Michael Fiedler, PhD, CRNA


1) Ueyama H, He YL, Tanigami H, Mashimo T, Yoshiya I. Effects of crystalloid and colloid preload on blood volume in the parturient undergoing spinal anesthesia for elective Cesarean section. Anesthesiology. 1999;91:1571-1576.

2) Greene NM, Brull SJ. Physiology of spinal anesthesia. 4th ed. Baltimore, Md.: Williams & Wilkins; 1993.

3) Greenwood JP, Scott EM, Stoker JB, Walker JJ, Mary DA. Sympathetic neural mechanisms in normal and hypertensive pregnancy in humans. Circulation. 2001;104:2200-2204.

4) Magness RR, Cox K, Rosenfeld CR, Gant NF. Angiotensin II metabolic clearance rate and pressor responses in nonpregnant and pregnant women. Am J Obstet Gynecol. 1994;171:668-679.

5) Lumbers ER. Peripheral vascular reactivity to angiotensin and noradrenaline in pregnant and non-pregnant women. Aust J Exp Biol Med Sci. 1970;48:493-500.

6) Chesley LC, Talledo e, Bohler CS, Zuspan FP. Vascular reactivity to angiotensin II and norepinephrine in pregnant and nonpregnant women. Am J Obstet Gynecol. 1965;91:837-842.

7) Davison JM, Sheills EA, Barron WM, Robinson AG, Lindheimer MD. Changes in the metabolic clearance of vasopressin and in plasma vasopressinase throughout human pregnancy. J Clin Invest. 1989;83:1313-1318.

© Copyright 2009 Anesthesia Abstracts · Volume 3 Number 4, April 30, 2009


Horlocker T, Burton A, Connis R, Hughes S, Nickinvich D, Palmer C, Pollock J, Rathmell J, Rosenquist R, Swisher J, Wu C



Practice guidelines for the prevention, detection, and management of respiratory depression associated with neuraxial opioid administration

Anesthesiology 2009;110:21-30

Horlocker T, Burton A, Connis R, Hughes S, Nickinvich D, Palmer C, Pollock J, Rathmell J, Rosenquist R, Swisher J, Wu C



Purpose            The purpose of these guidelines were to improve patient safety by addressing potential adverse outcomes associated with the neuraxial administration of opioids.

Background            The American Society of Anesthesiologists (ASA) originally adopted neuraxial opioid administration guidelines in 2007. These guidelines were an update focusing on patients receiving epidural and intrathecal opioids, including morphine, expended release morphine, fentanyl, and sufentanil.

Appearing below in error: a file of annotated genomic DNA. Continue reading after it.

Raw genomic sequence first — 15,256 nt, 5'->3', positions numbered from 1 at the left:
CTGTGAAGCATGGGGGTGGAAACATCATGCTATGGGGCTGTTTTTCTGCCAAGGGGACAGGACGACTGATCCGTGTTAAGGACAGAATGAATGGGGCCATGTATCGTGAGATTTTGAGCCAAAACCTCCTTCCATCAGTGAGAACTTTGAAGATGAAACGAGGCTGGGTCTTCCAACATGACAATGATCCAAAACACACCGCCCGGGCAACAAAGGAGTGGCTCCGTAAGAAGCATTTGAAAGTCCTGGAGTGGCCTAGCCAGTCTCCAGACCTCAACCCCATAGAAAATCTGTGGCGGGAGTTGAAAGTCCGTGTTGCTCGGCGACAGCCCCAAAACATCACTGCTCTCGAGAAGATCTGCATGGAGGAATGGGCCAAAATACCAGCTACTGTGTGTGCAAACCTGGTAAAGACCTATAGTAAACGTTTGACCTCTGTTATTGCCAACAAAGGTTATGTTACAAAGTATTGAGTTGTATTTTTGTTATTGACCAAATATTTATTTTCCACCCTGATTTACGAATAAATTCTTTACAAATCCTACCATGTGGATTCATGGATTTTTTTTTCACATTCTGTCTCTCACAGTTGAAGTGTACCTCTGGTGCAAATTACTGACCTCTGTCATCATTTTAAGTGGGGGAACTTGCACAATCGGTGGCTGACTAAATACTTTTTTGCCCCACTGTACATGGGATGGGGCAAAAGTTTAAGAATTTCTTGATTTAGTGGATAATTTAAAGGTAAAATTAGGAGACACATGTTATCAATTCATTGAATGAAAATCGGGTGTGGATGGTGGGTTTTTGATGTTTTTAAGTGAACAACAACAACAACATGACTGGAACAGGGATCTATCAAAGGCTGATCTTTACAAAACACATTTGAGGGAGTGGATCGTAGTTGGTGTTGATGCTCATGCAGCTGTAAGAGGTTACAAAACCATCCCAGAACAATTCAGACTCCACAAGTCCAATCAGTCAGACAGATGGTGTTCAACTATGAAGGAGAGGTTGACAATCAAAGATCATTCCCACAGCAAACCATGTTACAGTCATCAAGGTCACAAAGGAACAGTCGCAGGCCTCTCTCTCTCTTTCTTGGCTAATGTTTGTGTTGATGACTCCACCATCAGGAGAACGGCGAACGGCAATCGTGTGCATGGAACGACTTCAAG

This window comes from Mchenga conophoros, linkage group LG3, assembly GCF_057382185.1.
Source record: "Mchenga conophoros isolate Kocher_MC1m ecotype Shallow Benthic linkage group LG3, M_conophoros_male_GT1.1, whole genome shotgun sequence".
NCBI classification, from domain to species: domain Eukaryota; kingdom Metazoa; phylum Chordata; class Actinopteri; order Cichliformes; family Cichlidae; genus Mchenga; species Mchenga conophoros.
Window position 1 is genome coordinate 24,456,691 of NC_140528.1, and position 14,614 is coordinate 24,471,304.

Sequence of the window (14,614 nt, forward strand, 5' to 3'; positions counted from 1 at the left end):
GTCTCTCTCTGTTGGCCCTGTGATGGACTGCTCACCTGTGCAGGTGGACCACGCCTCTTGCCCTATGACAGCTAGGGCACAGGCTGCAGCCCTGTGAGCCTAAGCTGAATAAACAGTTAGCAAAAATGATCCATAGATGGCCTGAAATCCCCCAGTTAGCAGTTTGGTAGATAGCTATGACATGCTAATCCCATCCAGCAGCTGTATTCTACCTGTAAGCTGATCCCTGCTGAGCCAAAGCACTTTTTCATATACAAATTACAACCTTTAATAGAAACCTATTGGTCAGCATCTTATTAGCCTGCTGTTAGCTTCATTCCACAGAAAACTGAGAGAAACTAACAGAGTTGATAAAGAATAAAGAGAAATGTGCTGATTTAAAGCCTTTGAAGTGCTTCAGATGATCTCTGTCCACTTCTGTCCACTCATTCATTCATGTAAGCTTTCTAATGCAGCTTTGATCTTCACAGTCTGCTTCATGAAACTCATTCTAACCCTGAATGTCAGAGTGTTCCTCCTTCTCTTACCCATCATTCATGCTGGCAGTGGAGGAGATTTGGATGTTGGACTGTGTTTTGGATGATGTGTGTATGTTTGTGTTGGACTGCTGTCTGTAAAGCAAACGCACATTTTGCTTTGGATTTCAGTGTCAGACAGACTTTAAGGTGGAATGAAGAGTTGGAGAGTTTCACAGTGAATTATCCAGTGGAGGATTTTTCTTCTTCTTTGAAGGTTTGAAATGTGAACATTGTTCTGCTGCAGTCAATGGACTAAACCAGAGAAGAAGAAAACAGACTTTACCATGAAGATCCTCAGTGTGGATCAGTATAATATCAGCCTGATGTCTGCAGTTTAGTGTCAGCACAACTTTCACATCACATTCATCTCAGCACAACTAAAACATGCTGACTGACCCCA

Methodology            Respiratory depression was defined as a respiratory rate below 12 breaths per minute, oxygen saturation below 92%, or an arterial carbon dioxide tension above 50 mm Hg. Those monitoring parameters may also be associated with clinical signs of drowsiness, sedation, periodic apnea or cyanosis. The task force evaluated peer reviewed journals for relevant studies on the topic, collected opinions from experts using a random survey, and solicited comments from ASA members on the findings.

Result            The updated guidelines included the following:

I.               Identification of Patients at Increased Risk of Respiratory Depression. It was recommended that anesthesia providers evaluate each patient’s risk of respiratory depression prior to administration of neuraxial opioids. Increased risks would include a history of sleep apnea, coexisting diseases such as diabetes and obesity, and medications that might contribute to respiratory depression.

II.             Prevention of Respiratory Depression after Neuraxial Opioid Administration. This guideline included the effects of positive pressure breathing devices, drug selection, and drug dose. Patients who use a positive pressure breathing device at home should bring it to the hospital and use it as necessary. A continuous epidural opioid infusion reduced the risk of respiratory depression compared to single dose epidural opioids or IV, IM, or sub-q administration routes. However, single dose epidural administration of morphine, extended release morphine, fentanyl, or sufentanil appears to be just as safe IV, IM, or sub-q opioids. The lowest effective dose of opioid be used.

III.           Detection of Respiratory Depression. All patients receiving neuraxial opioids should be monitored for clinical signs of respiratory depression and pulse oxymetry used when appropriate. With single dose opioid administration, continuous monitoring should be used for a minimum of 20 minutes and then once an hour for at least two hours. When a continuous infusion is used or when extended release morphine is used, monitoring should be performed continually for the first 20 minutes, hourly for the first two hours, every two hours for the next 12 hours, and then once every 4 hours for a minimum of 48 hours or as appropriate for the patient’s clinical condition and concurrent medications.

IV.           Management and Treatment of Respiratory Depression. Patients receiving neuraxial opioids should have supplemental oxygen available and administered to those with altered levels of consciousness, respiratory depression, or hypoxemia. Routine use of supplemental oxygen should be avoided because it could hinder the detection of respiratory problems. Intravenous access should be maintained in case resuscitative measures are needed, and noninvasive positive pressure ventilation should be considered when appropriate.

Conclusion            The appendix section of the guidelines included a detailed list of recommendations and methods of analyses.